Literary giant Chinua Achebereturns "home"
from U.S.,
to love and adulation ofcommunity

Prof. Achebe has been a significant and binding source for an engaging understanding of African pre-colonial, colonial and post-colonial history and realities. I believe that such insight has made him a favorite of African-Americans, and other scholars and regular folks in search of a better, realistic understanding of Africa, at least, from Achebe's utilization of his rich and dynamic Igbo ancestry, in south eastern Nigeria. I share the same ancestry.

The most translated writer of African heritage, Prof. Chinua Achebe, has returned to his historic home in Ogidi, Anambra State, to the joy and adulation of well-wishers.He had been residing in New York as a visiting scholar to some universities in Massachusetts, and Connecticut, and Europe.

The man who is famous for his universally acclaimed ease of writing and story-telling through some of his works like Things Fall Apart (1958); No Longer at Ease (1960), and Arrow of God (1964--rev. 1974), and Anthills of the Savannah (1987), was quick to express his outrage and concern regarding the destruction of the moral fabric and ethics in Nigeria's campuses by cults.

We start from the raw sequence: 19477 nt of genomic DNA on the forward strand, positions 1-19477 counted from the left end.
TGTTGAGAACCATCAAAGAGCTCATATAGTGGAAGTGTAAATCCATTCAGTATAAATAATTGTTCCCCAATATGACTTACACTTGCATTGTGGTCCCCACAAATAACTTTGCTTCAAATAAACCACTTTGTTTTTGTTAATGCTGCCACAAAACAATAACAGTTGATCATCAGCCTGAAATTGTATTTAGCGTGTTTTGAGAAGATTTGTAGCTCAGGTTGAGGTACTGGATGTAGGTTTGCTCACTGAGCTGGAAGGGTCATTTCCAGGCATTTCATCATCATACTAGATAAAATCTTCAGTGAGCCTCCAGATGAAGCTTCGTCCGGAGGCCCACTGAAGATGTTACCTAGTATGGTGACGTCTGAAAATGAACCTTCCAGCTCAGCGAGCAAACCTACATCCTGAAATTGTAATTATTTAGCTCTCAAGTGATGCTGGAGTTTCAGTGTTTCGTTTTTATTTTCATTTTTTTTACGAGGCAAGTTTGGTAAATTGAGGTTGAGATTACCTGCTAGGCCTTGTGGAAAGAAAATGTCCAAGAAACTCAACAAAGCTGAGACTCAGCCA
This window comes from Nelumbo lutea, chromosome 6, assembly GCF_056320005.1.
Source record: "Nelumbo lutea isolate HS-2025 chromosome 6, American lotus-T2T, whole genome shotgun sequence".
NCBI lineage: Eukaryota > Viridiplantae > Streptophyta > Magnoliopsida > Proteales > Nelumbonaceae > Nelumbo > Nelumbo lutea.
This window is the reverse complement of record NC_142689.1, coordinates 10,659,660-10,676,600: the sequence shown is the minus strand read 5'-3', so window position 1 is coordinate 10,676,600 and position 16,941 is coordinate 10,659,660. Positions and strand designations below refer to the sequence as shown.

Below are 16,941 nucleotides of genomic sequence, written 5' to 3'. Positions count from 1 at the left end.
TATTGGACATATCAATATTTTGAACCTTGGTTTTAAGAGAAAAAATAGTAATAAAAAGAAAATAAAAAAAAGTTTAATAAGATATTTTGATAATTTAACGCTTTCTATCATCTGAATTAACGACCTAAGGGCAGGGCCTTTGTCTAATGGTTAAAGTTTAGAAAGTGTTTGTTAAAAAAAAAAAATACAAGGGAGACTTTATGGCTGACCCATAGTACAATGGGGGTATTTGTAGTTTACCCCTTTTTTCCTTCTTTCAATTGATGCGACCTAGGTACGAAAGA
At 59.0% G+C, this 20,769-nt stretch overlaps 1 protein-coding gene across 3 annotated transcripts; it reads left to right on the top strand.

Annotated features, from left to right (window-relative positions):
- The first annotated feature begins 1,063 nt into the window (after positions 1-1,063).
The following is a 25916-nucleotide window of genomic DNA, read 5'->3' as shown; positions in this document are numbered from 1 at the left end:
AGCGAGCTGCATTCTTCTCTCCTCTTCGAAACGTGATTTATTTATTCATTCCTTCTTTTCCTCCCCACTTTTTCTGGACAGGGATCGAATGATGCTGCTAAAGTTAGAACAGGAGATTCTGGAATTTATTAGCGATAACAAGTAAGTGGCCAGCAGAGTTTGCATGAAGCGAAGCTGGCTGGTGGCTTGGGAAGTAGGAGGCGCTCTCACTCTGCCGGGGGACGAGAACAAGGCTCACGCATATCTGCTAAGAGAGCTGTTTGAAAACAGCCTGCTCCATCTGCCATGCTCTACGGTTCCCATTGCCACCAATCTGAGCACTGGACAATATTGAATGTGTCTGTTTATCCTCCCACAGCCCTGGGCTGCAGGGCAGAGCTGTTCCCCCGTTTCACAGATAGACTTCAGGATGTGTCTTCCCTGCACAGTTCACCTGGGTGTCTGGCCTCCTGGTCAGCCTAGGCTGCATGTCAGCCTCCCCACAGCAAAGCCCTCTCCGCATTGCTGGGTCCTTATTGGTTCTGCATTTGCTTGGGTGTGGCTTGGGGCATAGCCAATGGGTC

He said that the "alarming rate of cultism in our institutions is only a symptom of the great disease that befell this country following its collapse, and it may continue until the disease is cured." Achebe is advocating for "severe" punishment for what calls "abhorrent" conduct by those who have brought such decay to the colleges."

He returned in August 1999, after nine years' of residing outside Nigeria. He wondered "how the nation's campuses were allowed to be engulfed by such an obsession. He has committed to assisting in the effort to increase school enrollment in Nigeria.

He related the fall in school registrations to "a failure of government not to provide employment for the country's teeming graduates, who roam the streets or subsist on third or fourth grade jobs, whereas those that never went to school but acquired wealth by questionable means are made heroes." Early this year, the United Nations Population Fund (UNFPA) announced his appointment as its Goodwill Ambassador.